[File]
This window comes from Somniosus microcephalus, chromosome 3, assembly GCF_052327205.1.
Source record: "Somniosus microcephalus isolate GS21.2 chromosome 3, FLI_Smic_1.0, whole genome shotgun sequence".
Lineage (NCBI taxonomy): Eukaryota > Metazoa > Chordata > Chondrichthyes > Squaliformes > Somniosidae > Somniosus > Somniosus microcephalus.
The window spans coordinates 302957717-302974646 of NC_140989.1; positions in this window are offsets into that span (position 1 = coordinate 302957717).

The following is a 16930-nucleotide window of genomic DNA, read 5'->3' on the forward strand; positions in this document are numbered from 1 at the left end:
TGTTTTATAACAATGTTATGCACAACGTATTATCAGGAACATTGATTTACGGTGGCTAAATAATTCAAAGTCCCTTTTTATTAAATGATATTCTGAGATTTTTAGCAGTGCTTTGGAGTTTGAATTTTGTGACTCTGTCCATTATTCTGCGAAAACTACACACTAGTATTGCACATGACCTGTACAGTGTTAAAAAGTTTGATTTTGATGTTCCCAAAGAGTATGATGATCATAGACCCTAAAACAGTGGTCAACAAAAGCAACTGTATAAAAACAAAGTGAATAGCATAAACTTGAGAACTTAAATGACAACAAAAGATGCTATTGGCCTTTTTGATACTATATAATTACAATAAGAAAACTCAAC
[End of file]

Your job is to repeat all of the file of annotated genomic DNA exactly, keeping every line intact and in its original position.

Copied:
This window comes from Somniosus microcephalus, chromosome 3, assembly GCF_052327205.1.
Source record: "Somniosus microcephalus isolate GS21.2 chromosome 3, FLI_Smic_1.0, whole genome shotgun sequence".
Lineage (NCBI taxonomy): Eukaryota > Metazoa > Chordata > Chondrichthyes > Squaliformes > Somniosidae > Somniosus > Somniosus microcephalus.
The window spans coordinates 302957717-302974646 of NC_140989.1; positions in this window are offsets into that span (position 1 = coordinate 302957717).

The following is a 16930-nucleotide window of genomic DNA, read 5'->3' on the forward strand; positions in this document are numbered from 1 at the left end:
TGTTTTATAACAATGTTATGCACAACGTATTATCAGGAACATTGATTTACGGTGGCTAAATAATTCAAAGTCCCTTTTTATTAAATGATATTCTGAGATTTTTAGCAGTGCTTTGGAGTTTGAATTTTGTGACTCTGTCCATTATTCTGCGAAAACTACACACTAGTATTGCACATGACCTGTACAGTGTTAAAAAGTTTGATTTTGATGTTCCCAAAGAGTATGATGATCATAGACCCTAAAACAGTGGTCAACAAAAGCAACTGTATAAAAACAAAGTGAATAGCATAAACTTGAGAACTTAAATGACAACAAAAGATGCTATTGGCCTTTTTGATACTATATAATTACAATAAGAAAACTCAAC